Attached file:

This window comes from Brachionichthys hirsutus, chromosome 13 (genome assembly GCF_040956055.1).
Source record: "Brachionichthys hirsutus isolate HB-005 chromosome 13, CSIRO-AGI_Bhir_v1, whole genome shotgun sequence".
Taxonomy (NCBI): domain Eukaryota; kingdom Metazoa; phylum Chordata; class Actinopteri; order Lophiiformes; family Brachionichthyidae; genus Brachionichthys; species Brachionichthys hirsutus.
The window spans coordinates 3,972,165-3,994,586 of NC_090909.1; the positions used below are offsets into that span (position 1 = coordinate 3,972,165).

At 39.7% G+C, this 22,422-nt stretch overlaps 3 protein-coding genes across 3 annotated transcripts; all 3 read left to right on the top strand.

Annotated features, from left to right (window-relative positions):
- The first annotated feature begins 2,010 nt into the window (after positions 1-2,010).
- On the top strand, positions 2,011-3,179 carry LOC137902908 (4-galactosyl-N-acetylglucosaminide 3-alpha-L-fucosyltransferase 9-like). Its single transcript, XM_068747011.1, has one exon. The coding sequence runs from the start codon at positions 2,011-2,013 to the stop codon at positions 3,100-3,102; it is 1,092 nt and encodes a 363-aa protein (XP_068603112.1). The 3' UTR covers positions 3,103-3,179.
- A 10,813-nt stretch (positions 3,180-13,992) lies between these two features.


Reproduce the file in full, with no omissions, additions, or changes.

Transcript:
This window comes from Brachionichthys hirsutus, chromosome 13 (genome assembly GCF_040956055.1).
Source record: "Brachionichthys hirsutus isolate HB-005 chromosome 13, CSIRO-AGI_Bhir_v1, whole genome shotgun sequence".
Taxonomy (NCBI): domain Eukaryota; kingdom Metazoa; phylum Chordata; class Actinopteri; order Lophiiformes; family Brachionichthyidae; genus Brachionichthys; species Brachionichthys hirsutus.
The window spans coordinates 3,972,165-3,994,586 of NC_090909.1; the positions used below are offsets into that span (position 1 = coordinate 3,972,165).

At 39.7% G+C, this 22,422-nt stretch overlaps 3 protein-coding genes across 3 annotated transcripts; all 3 read left to right on the top strand.

Annotated features, from left to right (window-relative positions):
- The first annotated feature begins 2,010 nt into the window (after positions 1-2,010).
- On the top strand, positions 2,011-3,179 carry LOC137902908 (4-galactosyl-N-acetylglucosaminide 3-alpha-L-fucosyltransferase 9-like). Its single transcript, XM_068747011.1, has one exon. The coding sequence runs from the start codon at positions 2,011-2,013 to the stop codon at positions 3,100-3,102; it is 1,092 nt and encodes a 363-aa protein (XP_068603112.1). The 3' UTR covers positions 3,103-3,179.
- A 10,813-nt stretch (positions 3,180-13,992) lies between these two features.